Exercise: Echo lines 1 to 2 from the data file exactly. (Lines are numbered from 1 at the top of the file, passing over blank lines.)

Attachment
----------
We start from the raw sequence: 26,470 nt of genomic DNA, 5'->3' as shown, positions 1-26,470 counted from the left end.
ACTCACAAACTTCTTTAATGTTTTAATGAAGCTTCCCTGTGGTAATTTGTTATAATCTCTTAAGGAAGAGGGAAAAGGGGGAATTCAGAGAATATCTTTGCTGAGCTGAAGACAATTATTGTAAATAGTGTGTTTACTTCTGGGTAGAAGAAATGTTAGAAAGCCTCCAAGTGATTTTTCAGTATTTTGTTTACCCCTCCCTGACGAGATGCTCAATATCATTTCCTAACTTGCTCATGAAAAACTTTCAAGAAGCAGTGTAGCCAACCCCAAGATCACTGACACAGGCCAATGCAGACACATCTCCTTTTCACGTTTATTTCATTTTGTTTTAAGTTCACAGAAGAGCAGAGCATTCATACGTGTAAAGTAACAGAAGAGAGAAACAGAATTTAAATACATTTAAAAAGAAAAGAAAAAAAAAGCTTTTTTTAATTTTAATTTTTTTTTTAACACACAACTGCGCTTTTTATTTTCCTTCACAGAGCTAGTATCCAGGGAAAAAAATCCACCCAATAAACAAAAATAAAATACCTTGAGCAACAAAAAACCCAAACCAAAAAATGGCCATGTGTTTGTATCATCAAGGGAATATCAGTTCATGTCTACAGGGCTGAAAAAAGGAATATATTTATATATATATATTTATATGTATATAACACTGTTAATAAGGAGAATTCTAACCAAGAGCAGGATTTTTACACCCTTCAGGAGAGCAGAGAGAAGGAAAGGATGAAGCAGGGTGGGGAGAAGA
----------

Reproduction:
We start from the raw sequence: 26,470 nt of genomic DNA, 5'->3' as shown, positions 1-26,470 counted from the left end.
ACTCACAAACTTCTTTAATGTTTTAATGAAGCTTCCCTGTGGTAATTTGTTATAATCTCTTAAGGAAGAGGGAAAAGGGGGAATTCAGAGAATATCTTTGCTGAGCTGAAGACAATTATTGTAAATAGTGTGTTTACTTCTGGGTAGAAGAAATGTTAGAAAGCCTCCAAGTGATTTTTCAGTATTTTGTTTACCCCTCCCTGACGAGATGCTCAATATCATTTCCTAACTTGCTCATGAAAAACTTTCAAGAAGCAGTGTAGCCAACCCCAAGATCACTGACACAGGCCAATGCAGACACATCTCCTTTTCACGTTTATTTCATTTTGTTTTAAGTTCACAGAAGAGCAGAGCATTCATACGTGTAAAGTAACAGAAGAGAGAAACAGAATTTAAATACATTTAAAAAGAAAAGAAAAAAAAAGCTTTTTTTAATTTTAATTTTTTTTTTAACACACAACTGCGCTTTTTATTTTCCTTCACAGAGCTAGTATCCAGGGAAAAAAATCCACCCAATAAACAAAAATAAAATACCTTGAGCAACAAAAAACCCAAACCAAAAAATGGCCATGTGTTTGTATCATCAAGGGAATATCAGTTCATGTCTACAGGGCTGAAAAAAGGAATATATTTATATATATATATTTATATGTATATAACACTGTTAATAAGGAGAATTCTAACCAAGAGCAGGATTTTTACACCCTTCAGGAGAGCAGAGAGAAGGAAAGGATGAAGCAGGGTGGGGAGAAGA